Your Packaging Begins with You

We speak to be heard, understood, and to be repeated.

Do you package your speeches for delivery – If you don’t, why not? We wrap our gifts – Right? Well, if your presentation is a gift to your audience, how that gift is presented matters. Your wrappings can make the difference between how your presentation is delivered and received.

When you work on your deliverables, you will notice a significant change in your style of presenting your gift to an audience. The speech is the product. Your wrappings are all the deliverables; sincerity, passion, message, and a host of other essentials. With practice, you will find yourself using them seamlessly as you deliver the presentations and speeches you create. Why –  Simply because – your packaging begins with you.

Packaging is a process. Begin by taking an inventory of your weaknesses and strengths: the skills you have mastered and those you need to improve. Start with the basics. How well do you prepare for each delivery? Do you dress appropriately for each occasion? A gift delivered in fine China would have an entirely different effect on the receiver if that same gift were presented on a garbage cover.

You are a significant part of the package. How you choose to introduce yourself can enhance or destroy the beauty of the moment. Before you utter your first words, you are screened, evaluated, judged. You are an integral part of the packaging, and your audience’s first and last impressions linger.

The instruments we all use to make our delivery are our body and our voice. Many moons ago, I heard David Brooks, the 1990 World Champion of Public Speaking (WCPS), state:  “We speak to be heard, understood, and to be repeated.” It was then I immediately made that bit of wisdom part of my packaging. The deliverables you use will vary, but you must remain sincere throughout your presentation.

If your audience believes for a moment, you are reading, repackaging, or regifting a presentation; you will lose them. And when an audience is lost, it is more than likely; they will stay lost forever. When you make yourself heard, understood, and memorable enough to be repeated, your packaging is working for both you and your audience.

Having your audience do some unpackaging with you works better than you doing it all by yourself. Whether you are delivering a diamond ring in a tiny box or a spanking brand-new Computer, what’s most important to the receiver, is in the package. The element of surprise must not be lost. Make the unveiling and revealing of what’s in the box an experience that will long be remembered.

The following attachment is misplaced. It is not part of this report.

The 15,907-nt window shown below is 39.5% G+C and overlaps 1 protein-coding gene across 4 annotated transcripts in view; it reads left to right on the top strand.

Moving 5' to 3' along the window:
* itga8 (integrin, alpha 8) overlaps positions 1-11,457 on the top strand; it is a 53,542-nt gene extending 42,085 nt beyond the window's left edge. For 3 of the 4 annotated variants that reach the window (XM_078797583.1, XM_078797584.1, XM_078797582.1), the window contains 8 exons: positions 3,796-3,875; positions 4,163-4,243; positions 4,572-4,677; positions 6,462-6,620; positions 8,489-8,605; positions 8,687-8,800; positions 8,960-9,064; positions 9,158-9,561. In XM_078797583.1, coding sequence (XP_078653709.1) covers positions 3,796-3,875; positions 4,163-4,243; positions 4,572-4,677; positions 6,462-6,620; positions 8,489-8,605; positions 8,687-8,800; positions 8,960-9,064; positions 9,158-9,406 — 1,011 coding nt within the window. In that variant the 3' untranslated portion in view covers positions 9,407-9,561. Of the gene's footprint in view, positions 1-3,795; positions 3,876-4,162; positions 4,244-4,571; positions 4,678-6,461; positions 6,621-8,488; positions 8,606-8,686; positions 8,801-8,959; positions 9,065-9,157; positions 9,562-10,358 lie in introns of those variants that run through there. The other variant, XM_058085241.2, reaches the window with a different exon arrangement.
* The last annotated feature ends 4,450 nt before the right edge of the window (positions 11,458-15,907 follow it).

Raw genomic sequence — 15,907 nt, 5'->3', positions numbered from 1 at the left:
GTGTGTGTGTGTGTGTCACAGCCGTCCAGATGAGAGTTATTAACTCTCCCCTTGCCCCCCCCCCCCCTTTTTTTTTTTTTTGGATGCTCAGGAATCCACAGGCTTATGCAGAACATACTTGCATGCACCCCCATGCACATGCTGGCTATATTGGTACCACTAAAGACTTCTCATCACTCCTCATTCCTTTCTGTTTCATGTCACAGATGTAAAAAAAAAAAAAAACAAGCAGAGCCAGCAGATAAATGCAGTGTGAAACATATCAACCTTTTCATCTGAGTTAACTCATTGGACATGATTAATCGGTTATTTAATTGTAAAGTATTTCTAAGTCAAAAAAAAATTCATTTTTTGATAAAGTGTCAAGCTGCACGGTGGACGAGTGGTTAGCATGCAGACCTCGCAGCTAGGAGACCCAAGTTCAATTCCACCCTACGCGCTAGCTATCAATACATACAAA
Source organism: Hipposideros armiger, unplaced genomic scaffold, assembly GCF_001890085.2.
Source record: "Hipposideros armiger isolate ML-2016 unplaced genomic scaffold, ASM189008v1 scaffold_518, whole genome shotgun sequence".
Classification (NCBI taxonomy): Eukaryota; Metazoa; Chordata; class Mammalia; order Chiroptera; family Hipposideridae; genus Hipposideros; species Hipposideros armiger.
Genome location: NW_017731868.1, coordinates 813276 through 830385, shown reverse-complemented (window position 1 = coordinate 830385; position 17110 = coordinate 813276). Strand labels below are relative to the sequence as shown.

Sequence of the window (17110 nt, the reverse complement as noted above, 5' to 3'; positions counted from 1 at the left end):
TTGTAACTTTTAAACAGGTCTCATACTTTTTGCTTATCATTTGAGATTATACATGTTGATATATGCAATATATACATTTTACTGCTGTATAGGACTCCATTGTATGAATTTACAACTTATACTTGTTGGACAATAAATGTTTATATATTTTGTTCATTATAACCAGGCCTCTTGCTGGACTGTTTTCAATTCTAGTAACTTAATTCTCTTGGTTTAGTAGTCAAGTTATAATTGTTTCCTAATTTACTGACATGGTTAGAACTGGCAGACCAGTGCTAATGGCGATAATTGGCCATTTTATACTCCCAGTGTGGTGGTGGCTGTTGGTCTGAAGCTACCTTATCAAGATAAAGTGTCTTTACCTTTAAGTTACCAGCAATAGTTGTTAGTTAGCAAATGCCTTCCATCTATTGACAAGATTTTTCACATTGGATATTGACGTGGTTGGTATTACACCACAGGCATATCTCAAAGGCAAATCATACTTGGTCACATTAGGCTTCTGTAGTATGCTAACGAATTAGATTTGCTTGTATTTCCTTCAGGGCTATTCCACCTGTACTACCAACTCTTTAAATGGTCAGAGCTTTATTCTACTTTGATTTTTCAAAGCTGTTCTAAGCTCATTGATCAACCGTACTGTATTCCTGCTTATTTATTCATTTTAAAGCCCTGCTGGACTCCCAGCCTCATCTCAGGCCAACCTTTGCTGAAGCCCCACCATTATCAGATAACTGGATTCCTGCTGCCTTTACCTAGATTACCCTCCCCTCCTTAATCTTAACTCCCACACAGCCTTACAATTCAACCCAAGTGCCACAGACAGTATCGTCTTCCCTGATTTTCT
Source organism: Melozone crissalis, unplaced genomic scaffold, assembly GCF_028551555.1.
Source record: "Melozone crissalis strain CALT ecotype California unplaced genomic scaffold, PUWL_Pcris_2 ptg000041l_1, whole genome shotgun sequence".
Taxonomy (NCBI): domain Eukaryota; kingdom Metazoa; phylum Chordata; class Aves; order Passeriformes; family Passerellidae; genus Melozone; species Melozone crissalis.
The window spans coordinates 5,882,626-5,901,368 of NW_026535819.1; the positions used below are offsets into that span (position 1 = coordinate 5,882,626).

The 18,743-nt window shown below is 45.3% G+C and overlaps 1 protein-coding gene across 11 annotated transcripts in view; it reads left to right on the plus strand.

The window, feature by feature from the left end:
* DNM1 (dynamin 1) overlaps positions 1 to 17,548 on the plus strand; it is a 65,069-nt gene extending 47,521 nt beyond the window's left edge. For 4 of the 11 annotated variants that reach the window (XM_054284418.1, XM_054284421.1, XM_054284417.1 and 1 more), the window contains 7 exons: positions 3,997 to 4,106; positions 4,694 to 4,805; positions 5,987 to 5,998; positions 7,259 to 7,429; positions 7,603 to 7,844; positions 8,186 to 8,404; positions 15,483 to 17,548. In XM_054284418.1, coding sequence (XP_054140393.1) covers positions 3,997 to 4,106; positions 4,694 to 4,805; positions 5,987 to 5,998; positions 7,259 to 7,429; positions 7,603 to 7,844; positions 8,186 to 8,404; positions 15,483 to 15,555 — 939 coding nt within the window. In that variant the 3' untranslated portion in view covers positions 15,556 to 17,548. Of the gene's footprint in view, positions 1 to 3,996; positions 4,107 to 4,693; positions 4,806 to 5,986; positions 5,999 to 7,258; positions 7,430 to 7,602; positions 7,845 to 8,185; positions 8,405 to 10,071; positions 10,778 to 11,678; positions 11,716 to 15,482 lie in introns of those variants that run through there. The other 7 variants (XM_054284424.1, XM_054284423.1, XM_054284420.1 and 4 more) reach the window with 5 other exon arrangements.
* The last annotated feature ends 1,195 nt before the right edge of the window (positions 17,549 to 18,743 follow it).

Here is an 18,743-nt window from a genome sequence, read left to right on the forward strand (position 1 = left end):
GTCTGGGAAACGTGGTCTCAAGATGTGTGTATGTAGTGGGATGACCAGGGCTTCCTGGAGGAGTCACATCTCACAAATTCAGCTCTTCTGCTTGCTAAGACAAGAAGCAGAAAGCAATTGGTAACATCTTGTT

Show your appreciation for the suspense displayed by the receiver. Eye contact is essential, and so is your body language. Let your audience feel your passion as the giver by including them in the process. Never leave your audience out of the experience as you both savor the moment together.

How you use the platform is also a vital part of the process. Where you start, finish, and every move you make in between are significant. Your every move or action must be delivered with a purpose. Some speakers even create a separate script for their movement when they are on the platform. For example, when delivering from center stage, stage left, or stage right, the speaker scripts and knows the emotion they wish to establish.

On a large platform, every location requires a different pitch, volume, and body placement to be seen, heard, and felt by everyone present. Always remember you are not the gift. What’s in the box matters most to your audience. You are the messenger and not the message. Your job as the messenger is to make sure your message is well delivered.

Your level of energy cannot be understated. Take your pulse before you step on the platform. If you don’t feel one, you are not ready to make your delivery. As Craig Valentine, the 1999 – WCPS, would say, good speakers don’t get ready – they stay ready. When your energy level is low, it becomes contagious. A low energy level can make the difference for your audience being lifted to higher heights or lower lows. However, that energy must be controlled. Make sure the objective is felt and understood by you and everyone in the audience.

Packaging is just as crucial as every word you include in your presentation. As speakers, we seek feedback about what our audience saw, heard, and felt. While many of us focus more on what we hear, paying attention to what is seen and felt is essential. Study the feedback you receive on your packaging and work on how you deliver those intangible deliverables.

Seek feedback about your body’s spoken image. Rate each category; your posture, gestures, body movement, facial expressions, and eye contact. These are all crucial parts of your packaging and should not be taken for granted. They should be included in your evaluations and preparation simply because – your packaging begins with you.

Author: HenryOMiller

Henry joined Toastmaster in March of 1997. He is presently a member of five clubs in Santa Cruz and San Jose. Henry is an executive speech coach, humorist, and speechwriter. He is also a musician and a lyricist​ whose speechwriting approach is similar to his approach to songwriting.